Advantages of SEO

SEO is often the digital marketing strategy of choice because organic search is perceived to be more cost-effective in comparison to paid search or online display advertising. However, to be done well, it requires ongoing commitment and time.

Search Engine Optimisation allows for national and global reach and is considered to be an unsurpassed method of driving targeted, qualified traffic to your site, the volumes of which can be easily predicted and measured.

SEO allows challenger brands to compete with the big boys in the digital habitat and is now an established and reputable method for building brand awareness – although preferably as part of a wider integrated digital campaign.

Disadvantages of SEO

Although organic search is free (ie you don’t pay for clicks) you’ll need to invest in other areas to ensure you get to the top of the search engine rankings. These typically include website improvements, content and copywriting, link-building and PR.

In addition to identifying keywords and phrases, search engines now take into account over 200 different criteria when judging how to rank your website – so SEO isn’t something you should consider managing on your own.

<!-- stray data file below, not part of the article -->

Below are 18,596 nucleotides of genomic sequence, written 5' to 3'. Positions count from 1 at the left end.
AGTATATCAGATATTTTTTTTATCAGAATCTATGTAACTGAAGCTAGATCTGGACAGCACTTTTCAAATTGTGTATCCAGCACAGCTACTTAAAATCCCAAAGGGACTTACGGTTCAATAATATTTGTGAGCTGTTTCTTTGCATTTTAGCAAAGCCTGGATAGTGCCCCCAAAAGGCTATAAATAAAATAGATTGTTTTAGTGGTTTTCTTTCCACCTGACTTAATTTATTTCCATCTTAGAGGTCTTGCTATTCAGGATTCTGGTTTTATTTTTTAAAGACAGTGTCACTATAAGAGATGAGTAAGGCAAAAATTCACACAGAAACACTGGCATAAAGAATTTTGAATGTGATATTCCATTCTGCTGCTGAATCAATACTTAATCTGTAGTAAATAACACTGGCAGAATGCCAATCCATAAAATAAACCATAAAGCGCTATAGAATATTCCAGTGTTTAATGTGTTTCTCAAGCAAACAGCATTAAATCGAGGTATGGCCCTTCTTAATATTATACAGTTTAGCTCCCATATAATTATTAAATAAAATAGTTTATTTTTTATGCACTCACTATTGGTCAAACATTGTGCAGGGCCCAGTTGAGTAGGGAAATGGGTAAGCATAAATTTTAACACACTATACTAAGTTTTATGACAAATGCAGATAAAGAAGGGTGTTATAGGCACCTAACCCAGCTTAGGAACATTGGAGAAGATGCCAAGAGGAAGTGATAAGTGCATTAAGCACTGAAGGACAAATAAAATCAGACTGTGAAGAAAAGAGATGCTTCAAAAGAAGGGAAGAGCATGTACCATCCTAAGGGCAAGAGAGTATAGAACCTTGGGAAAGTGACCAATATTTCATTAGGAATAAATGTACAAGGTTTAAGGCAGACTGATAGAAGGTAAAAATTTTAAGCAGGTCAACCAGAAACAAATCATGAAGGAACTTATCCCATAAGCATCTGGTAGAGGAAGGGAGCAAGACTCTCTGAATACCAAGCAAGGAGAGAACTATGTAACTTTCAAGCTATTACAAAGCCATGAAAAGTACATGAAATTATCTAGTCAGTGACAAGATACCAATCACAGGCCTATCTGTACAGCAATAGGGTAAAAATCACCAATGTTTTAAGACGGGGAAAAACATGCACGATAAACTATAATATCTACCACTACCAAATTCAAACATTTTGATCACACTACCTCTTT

At Jungle, we see more and more weight being given to things like site design and navigation, the frequency at which the site is updated and the amount the site is shared on social media networks, but the importance placed on individual factors changes weekly.

The infographic below, courtesy of searchengineland.com, is a snapshot explaining the comparative weightings given to different factors at a given time.


Glossary

We thought this bite-sized glossary of keywords and phrases might prove useful.

Algorithm:
A step-by-step operational programming rule for calculations to determine how a search engine indexes content and displays the results to its users.
Black Hat SEO:
Sometimes referred to as spamdexing, this is the use of any unethical and unprofessional optimisation tactics that cause a site to rank more highly than its content would otherwise justify. This process is against search engine guidelines and could result in a site being penalised or even removed from the index.